KALISPELL, Mont. — Fewer license plates from Canada are showing up in northern Montana as the Canadian dollar continues to weaken and make shopping trips to the U.S. more expensive.
As of Aug. 31, the U.S. dollar was worth $1.32 in Canadian currency, the strongest the U.S. dollar has been in at least five years.
The Canadian dollar is tied to the commodity market, unlike the U.S. greenback. So when oil prices began falling this summer, dipping below $40 a barrel for the first time since 2009, the Loonie followed suit.
Patrick Barkey, the director of the Bureau of Business and Economic Research at the University of Montana, said the drop in oil prices is the second gut-punch the Canadian dollar received, since the price for natural gas is also low.
“Oil is just the second shoe to drop there,” Barkey told the Flathead Beacon.
Already, some of the oil companies in Canada are cutting back. In March, Schlumberger, one of the world’s largest oilfield services and equipment companies, closed its operations in Medicine Hat, Alberta.
In Montana’s Flathead Valley, that will likely lead to fewer shopping sprees from Canadian buyers because they’ll only search out the essentials for their trip, Donna Townley, an economist at the University of Lethbridge in Alberta, said
Restaurants will probably retain business but retail will suffer, if it hasn’t already, she said.
At the Costco in Kalispell, where Canadian customers make up 10 percent of the total sales, their absence has been noted.
Warehouse manager Greg Gillingham said sales to Canadian customers are down about 30 percent since last December.
“It’s quite a bit of money,” Gillingham said. “It’s definitely affected us.”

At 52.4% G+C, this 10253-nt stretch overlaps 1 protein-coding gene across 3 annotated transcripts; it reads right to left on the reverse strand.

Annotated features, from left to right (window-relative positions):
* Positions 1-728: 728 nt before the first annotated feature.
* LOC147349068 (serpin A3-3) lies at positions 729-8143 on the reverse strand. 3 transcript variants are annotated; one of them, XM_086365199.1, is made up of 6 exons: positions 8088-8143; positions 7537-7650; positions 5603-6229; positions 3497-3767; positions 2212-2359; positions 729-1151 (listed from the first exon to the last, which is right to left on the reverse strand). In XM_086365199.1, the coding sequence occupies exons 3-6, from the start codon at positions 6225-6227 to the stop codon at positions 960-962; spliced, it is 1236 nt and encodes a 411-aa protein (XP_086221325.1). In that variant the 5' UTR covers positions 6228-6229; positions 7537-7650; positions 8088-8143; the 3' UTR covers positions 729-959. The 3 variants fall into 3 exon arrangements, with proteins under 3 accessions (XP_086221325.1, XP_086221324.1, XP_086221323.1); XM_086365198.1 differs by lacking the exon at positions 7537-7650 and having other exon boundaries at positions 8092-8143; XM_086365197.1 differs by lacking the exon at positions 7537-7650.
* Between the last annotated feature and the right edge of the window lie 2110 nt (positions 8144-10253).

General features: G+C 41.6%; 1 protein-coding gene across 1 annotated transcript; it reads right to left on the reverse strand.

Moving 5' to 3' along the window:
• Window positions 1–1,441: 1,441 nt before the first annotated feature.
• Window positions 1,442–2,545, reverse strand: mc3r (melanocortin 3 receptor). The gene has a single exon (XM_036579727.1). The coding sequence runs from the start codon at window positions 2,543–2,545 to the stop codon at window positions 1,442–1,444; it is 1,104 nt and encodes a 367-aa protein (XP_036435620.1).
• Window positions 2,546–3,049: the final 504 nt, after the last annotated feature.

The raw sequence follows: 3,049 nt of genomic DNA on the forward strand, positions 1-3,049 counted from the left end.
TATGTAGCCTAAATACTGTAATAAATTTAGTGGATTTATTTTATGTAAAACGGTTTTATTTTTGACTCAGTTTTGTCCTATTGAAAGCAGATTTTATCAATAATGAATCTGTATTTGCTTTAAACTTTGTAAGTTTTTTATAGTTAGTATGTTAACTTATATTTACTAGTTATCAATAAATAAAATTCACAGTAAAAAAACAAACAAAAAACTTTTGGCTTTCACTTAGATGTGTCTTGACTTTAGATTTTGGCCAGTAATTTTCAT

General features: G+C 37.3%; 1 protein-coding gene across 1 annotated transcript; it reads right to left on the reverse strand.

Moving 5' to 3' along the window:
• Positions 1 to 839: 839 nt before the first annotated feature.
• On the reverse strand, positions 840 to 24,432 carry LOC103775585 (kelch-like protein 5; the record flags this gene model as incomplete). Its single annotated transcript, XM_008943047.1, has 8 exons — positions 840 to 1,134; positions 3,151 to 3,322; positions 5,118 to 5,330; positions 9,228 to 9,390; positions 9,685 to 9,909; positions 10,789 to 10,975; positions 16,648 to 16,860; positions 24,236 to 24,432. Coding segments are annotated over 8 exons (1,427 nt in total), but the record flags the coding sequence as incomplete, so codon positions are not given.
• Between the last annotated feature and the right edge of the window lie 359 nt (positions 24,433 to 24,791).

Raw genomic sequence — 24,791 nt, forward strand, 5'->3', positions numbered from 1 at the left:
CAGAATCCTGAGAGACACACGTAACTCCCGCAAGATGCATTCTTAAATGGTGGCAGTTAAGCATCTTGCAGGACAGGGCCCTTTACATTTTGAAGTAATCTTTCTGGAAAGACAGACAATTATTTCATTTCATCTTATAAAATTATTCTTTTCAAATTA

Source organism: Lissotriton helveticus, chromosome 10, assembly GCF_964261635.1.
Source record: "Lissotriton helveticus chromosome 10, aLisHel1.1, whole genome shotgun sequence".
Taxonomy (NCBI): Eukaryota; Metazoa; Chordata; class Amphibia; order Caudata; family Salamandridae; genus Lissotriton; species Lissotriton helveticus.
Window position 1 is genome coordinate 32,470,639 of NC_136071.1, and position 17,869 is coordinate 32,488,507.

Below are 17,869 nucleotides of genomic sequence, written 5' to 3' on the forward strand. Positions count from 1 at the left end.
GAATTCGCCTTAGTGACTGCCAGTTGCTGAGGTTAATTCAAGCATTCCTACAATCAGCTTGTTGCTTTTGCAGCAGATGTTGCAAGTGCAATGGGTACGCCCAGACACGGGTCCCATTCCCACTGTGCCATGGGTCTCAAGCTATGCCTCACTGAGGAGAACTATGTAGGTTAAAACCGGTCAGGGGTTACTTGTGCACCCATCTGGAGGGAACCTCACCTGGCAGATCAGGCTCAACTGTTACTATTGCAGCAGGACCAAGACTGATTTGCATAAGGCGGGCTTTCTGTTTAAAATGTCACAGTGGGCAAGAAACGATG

Barkey, of the BBER, said not only will it affect retail goods but the construction and real estate industries might feel the sting of fewer Canadians buying or building second homes here.
Townley said businesses catering to Canadians in higher income brackets, such as medical tourism, won’t likely be affected as much, because those visitors have the cash to spend.
Several factors still undetermined, such as the upcoming Canadian elections and the U.S. Federal Reserve decisions on potentially increasing interest rates in September, will affect the currency in both nations.
If the Canadian currency continues to fall, Townley said, investors will sell their Loonies and buy U.S. dollars. And as oil prices continue to fall, speculators go back to the “safe haven” of the greenback, she said.
“We have no control,” Townley said. “Those speculators dominate the market.”
Barkey said he expects the effects of the low oil prices to hit in North Dakota and eastern Montana as well, considering that oil producers there locked in prices when they were still high.
“There’s been a delay before many of them saw the full brunt of the price declines,” Barkey said. “It’s just a delay though.”
Information from: Flathead Beacon, http://www.flatheadbeacon.com
This article was from The Associated Press and was legally licensed through the NewsCred publisher network.